Background: The maze operation for atrial fibrillation is effective but highly invasive. We tested, both in vitro and in vivo, a new technique for creating long linear atrial lesions with a custom-made, 25-mm long, stainless-steel, linear probe and a corresponding 500-kHz generator for assistance in the maze operation. Methods: In the in vitro study with the isolated canine atria, the power of the delivered radio-frequency energy and the saline irrigating flow rate were changed independently, and the sizes of the lesions were measured. In the in vivo study radio-frequency energy was delivered to 4 portions (ie, the smooth and trabeculated portions of the right and left atria). The sizes of the lesions were measured, and the histologic features of the lesions were examined. Electrical isolation of the right atrial appendage from the remaining right atrium was attempted by using this linear probe. Results: In the in vitro study the size of the lesion became larger as the delivered power was increased, although the lesion was limited when the flow rate was high. In the in vivo study the size of the lesion was equal at the 4 different sites. Histologic examinations demonstrated linear and transmural lesions, and electrophysiologic examinations revealed conduction block between the right atrial appendage and the remaining right atrium. Conclusions: The new original long linear probe was effective for creating transmural linear atrial lesions with the irrigation method, presenting the possibility of an intraoperative technique that mimics the maze procedure.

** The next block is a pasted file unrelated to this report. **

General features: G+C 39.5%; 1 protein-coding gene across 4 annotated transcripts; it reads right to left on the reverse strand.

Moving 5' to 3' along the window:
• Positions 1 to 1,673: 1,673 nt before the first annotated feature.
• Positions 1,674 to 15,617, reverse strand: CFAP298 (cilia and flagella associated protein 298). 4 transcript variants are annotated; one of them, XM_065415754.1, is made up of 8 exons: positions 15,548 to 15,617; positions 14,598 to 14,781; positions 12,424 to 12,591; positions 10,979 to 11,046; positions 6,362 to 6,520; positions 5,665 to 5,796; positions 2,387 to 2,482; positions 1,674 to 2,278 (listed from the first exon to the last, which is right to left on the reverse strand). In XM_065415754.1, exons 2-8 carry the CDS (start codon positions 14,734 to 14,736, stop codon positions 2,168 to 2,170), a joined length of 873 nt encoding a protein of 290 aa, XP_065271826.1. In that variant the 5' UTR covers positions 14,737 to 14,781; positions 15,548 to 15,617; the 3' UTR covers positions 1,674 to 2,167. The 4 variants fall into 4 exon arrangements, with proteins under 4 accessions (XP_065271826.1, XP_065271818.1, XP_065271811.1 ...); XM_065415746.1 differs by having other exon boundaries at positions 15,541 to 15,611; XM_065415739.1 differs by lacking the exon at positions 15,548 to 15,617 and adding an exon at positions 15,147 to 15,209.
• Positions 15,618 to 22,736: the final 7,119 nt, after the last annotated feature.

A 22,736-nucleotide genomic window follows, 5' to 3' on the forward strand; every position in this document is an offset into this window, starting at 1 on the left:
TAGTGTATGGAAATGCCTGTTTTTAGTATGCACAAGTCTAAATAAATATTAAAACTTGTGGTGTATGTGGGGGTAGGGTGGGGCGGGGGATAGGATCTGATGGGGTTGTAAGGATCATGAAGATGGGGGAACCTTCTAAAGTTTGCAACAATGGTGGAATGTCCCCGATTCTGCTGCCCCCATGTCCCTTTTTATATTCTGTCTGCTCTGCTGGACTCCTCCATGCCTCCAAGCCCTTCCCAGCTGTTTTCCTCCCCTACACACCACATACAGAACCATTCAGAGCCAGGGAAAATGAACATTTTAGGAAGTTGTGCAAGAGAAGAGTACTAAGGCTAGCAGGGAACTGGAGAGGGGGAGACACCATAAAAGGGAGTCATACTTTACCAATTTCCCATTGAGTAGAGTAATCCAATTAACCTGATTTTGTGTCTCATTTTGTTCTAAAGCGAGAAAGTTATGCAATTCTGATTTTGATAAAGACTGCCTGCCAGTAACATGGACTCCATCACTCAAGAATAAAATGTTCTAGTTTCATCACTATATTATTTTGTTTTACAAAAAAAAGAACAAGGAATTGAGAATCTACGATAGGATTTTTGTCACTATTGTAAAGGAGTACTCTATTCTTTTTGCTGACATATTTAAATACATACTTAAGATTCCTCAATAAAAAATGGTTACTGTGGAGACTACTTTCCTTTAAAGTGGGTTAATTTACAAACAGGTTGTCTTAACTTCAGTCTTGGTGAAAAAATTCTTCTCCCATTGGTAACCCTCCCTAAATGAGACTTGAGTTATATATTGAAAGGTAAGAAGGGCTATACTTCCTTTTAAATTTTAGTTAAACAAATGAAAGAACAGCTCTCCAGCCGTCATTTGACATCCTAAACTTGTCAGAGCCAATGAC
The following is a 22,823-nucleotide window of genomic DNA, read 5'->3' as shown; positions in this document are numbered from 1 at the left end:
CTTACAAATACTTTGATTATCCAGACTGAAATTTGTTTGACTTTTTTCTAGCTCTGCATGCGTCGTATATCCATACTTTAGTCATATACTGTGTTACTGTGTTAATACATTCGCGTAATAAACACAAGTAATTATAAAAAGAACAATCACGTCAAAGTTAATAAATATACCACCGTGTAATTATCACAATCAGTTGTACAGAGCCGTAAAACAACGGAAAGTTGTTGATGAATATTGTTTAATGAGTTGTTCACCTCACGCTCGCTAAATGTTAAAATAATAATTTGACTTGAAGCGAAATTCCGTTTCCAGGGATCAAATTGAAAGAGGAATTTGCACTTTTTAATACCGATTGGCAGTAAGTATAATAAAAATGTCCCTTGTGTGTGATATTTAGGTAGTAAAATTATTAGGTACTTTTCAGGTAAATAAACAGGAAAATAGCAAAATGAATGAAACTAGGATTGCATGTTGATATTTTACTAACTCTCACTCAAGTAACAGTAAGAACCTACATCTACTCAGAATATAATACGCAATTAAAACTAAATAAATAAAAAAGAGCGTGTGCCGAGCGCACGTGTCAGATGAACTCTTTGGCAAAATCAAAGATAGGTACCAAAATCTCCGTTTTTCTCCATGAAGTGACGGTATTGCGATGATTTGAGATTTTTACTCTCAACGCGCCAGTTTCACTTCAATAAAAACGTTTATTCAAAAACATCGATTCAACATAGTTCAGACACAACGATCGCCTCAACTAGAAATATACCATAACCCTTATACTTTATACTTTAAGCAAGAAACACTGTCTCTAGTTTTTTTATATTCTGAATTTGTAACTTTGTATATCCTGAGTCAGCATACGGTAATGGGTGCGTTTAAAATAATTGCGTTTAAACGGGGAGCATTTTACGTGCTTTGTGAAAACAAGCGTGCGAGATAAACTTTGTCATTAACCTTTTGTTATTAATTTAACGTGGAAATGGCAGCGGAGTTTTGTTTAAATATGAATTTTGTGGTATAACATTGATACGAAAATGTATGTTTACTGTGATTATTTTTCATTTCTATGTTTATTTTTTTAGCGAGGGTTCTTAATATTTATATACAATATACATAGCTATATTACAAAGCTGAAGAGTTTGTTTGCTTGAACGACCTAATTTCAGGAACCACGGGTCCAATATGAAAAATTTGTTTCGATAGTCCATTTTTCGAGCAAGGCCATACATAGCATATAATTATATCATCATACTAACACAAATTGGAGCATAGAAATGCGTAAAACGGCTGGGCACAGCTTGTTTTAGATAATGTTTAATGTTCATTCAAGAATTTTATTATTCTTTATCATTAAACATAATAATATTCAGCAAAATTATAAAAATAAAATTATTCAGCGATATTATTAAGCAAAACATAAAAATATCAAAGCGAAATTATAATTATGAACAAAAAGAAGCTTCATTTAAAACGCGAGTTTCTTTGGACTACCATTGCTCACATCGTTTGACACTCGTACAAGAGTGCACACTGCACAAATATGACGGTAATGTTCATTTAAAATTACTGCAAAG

All Science Journal Classification (ASJC) codes
- Pulmonary and Respiratory Medicine
- Cardiology and Cardiovascular Medicine